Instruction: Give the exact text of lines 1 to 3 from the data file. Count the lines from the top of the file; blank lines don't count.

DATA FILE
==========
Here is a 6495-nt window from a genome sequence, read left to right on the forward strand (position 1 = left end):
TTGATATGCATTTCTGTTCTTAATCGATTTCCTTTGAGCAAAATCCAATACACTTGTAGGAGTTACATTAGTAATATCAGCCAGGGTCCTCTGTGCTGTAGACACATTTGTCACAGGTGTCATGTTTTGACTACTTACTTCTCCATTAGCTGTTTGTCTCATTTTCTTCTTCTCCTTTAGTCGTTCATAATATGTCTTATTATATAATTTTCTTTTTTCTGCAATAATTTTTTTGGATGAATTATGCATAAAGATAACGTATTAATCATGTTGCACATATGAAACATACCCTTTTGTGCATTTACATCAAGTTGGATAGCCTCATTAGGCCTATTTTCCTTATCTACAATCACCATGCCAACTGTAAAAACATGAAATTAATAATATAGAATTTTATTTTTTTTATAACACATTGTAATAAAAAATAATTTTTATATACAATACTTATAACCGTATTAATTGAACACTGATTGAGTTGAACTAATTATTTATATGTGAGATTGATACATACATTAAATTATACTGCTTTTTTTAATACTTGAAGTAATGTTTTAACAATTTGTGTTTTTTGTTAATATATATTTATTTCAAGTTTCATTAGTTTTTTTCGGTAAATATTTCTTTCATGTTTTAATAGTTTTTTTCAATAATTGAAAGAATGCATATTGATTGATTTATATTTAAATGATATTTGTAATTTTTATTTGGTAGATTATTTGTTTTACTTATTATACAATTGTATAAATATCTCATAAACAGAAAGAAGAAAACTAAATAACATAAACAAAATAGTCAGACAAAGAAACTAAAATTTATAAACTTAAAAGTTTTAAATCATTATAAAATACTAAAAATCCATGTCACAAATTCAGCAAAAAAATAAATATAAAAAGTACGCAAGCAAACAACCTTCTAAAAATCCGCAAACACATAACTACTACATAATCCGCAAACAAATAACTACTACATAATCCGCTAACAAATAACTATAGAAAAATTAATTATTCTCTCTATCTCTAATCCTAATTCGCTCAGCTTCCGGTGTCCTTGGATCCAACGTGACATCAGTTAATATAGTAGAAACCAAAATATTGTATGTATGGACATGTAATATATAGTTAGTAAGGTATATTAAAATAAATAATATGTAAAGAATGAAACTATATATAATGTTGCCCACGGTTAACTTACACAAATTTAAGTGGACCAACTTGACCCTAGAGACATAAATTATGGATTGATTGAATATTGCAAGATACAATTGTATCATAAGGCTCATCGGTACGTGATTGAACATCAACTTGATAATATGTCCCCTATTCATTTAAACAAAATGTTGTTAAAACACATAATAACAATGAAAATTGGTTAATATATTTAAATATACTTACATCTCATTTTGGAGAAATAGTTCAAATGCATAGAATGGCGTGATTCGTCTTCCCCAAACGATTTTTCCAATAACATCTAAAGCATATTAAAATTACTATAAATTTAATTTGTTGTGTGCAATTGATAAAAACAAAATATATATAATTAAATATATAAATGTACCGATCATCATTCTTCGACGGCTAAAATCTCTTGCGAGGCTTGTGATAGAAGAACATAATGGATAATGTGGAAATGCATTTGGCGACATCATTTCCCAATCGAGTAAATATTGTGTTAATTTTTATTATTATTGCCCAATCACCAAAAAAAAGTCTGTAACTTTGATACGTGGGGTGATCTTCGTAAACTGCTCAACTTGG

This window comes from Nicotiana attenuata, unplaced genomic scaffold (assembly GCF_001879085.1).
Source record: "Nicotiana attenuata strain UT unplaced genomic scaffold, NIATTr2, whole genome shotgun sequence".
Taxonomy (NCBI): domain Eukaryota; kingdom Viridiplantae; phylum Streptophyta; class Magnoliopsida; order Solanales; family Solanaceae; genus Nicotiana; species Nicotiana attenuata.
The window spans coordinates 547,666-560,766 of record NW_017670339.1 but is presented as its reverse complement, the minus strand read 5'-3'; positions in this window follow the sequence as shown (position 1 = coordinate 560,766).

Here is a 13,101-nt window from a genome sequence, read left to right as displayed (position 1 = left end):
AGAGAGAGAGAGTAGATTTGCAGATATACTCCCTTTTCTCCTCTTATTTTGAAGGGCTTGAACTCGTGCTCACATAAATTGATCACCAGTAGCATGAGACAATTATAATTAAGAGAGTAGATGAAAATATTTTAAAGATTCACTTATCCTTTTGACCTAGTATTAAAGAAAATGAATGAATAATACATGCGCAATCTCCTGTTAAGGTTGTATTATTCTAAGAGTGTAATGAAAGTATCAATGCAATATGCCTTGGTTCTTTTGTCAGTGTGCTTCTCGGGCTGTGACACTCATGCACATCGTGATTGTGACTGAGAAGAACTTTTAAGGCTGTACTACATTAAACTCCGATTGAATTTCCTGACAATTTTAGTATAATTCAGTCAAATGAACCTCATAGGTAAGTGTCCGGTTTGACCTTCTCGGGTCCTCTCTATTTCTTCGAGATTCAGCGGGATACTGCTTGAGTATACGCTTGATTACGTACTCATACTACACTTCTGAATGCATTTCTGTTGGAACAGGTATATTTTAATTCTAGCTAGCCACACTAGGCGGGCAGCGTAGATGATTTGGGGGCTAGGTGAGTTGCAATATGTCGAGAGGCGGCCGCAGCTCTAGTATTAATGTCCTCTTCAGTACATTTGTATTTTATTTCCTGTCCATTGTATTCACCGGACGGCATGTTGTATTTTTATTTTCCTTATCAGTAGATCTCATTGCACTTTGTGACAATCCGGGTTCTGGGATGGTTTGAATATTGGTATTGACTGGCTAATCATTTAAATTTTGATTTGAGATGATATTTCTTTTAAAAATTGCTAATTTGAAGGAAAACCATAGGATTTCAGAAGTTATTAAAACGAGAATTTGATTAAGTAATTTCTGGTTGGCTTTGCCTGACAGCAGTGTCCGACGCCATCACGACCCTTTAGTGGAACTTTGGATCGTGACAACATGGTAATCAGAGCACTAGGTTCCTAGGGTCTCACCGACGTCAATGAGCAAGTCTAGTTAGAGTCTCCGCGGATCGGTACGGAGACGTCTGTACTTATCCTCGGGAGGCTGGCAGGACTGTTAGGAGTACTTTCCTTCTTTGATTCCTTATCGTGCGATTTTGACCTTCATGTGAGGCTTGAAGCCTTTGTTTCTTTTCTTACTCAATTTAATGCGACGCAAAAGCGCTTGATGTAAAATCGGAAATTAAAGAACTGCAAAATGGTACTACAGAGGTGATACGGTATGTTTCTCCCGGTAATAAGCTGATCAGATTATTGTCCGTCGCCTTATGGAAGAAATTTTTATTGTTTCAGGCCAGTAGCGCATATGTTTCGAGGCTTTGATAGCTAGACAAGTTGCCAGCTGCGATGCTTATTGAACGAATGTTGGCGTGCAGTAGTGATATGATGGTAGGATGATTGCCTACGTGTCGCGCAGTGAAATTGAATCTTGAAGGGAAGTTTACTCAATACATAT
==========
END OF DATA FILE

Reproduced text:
Here is a 6495-nt window from a genome sequence, read left to right on the forward strand (position 1 = left end):
TTGATATGCATTTCTGTTCTTAATCGATTTCCTTTGAGCAAAATCCAATACACTTGTAGGAGTTACATTAGTAATATCAGCCAGGGTCCTCTGTGCTGTAGACACATTTGTCACAGGTGTCATGTTTTGACTACTTACTTCTCCATTAGCTGTTTGTCTCATTTTCTTCTTCTCCTTTAGTCGTTCATAATATGTCTTATTATATAATTTTCTTTTTTCTGCAATAATTTTTTTGGATGAATTATGCATAAAGATAACGTATTAATCATGTTGCACATATGAAACATACCCTTTTGTGCATTTACATCAAGTTGGATAGCCTCATTAGGCCTATTTTCCTTATCTACAATCACCATGCCAACTGTAAAAACATGAAATTAATAATATAGAATTTTATTTTTTTTATAACACATTGTAATAAAAAATAATTTTTATATACAATACTTATAACCGTATTAATTGAACACTGATTGAGTTGAACTAATTATTTATATGTGAGATTGATACATACATTAAATTATACTGCTTTTTTTAATACTTGAAGTAATGTTTTAACAATTTGTGTTTTTTGTTAATATATATTTATTTCAAGTTTCATTAGTTTTTTTCGGTAAATATTTCTTTCATGTTTTAATAGTTTTTTTCAATAATTGAAAGAATGCATATTGATTGATTTATATTTAAATGATATTTGTAATTTTTATTTGGTAGATTATTTGTTTTACTTATTATACAATTGTATAAATATCTCATAAACAGAAAGAAGAAAACTAAATAACATAAACAAAATAGTCAGACAAAGAAACTAAAATTTATAAACTTAAAAGTTTTAAATCATTATAAAATACTAAAAATCCATGTCACAAATTCAGCAAAAAAATAAATATAAAAAGTACGCAAGCAAACAACCTTCTAAAAATCCGCAAACACATAACTACTACATAATCCGCAAACAAATAACTACTACATAATCCGCTAACAAATAACTATAGAAAAATTAATTATTCTCTCTATCTCTAATCCTAATTCGCTCAGCTTCCGGTGTCCTTGGATCCAACGTGACATCAGTTAATATAGTAGAAACCAAAATATTGTATGTATGGACATGTAATATATAGTTAGTAAGGTATATTAAAATAAATAATATGTAAAGAATGAAACTATATATAATGTTGCCCACGGTTAACTTACACAAATTTAAGTGGACCAACTTGACCCTAGAGACATAAATTATGGATTGATTGAATATTGCAAGATACAATTGTATCATAAGGCTCATCGGTACGTGATTGAACATCAACTTGATAATATGTCCCCTATTCATTTAAACAAAATGTTGTTAAAACACATAATAACAATGAAAATTGGTTAATATATTTAAATATACTTACATCTCATTTTGGAGAAATAGTTCAAATGCATAGAATGGCGTGATTCGTCTTCCCCAAACGATTTTTCCAATAACATCTAAAGCATATTAAAATTACTATAAATTTAATTTGTTGTGTGCAATTGATAAAAACAAAATATATATAATTAAATATATAAATGTACCGATCATCATTCTTCGACGGCTAAAATCTCTTGCGAGGCTTGTGATAGAAGAACATAATGGATAATGTGGAAATGCATTTGGCGACATCATTTCCCAATCGAGTAAATATTGTGTTAATTTTTATTATTATTGCCCAATCACCAAAAAAAAGTCTGTAACTTTGATACGTGGGGTGATCTTCGTAAACTGCTCAACTTGG

This window comes from Nicotiana attenuata, unplaced genomic scaffold (assembly GCF_001879085.1).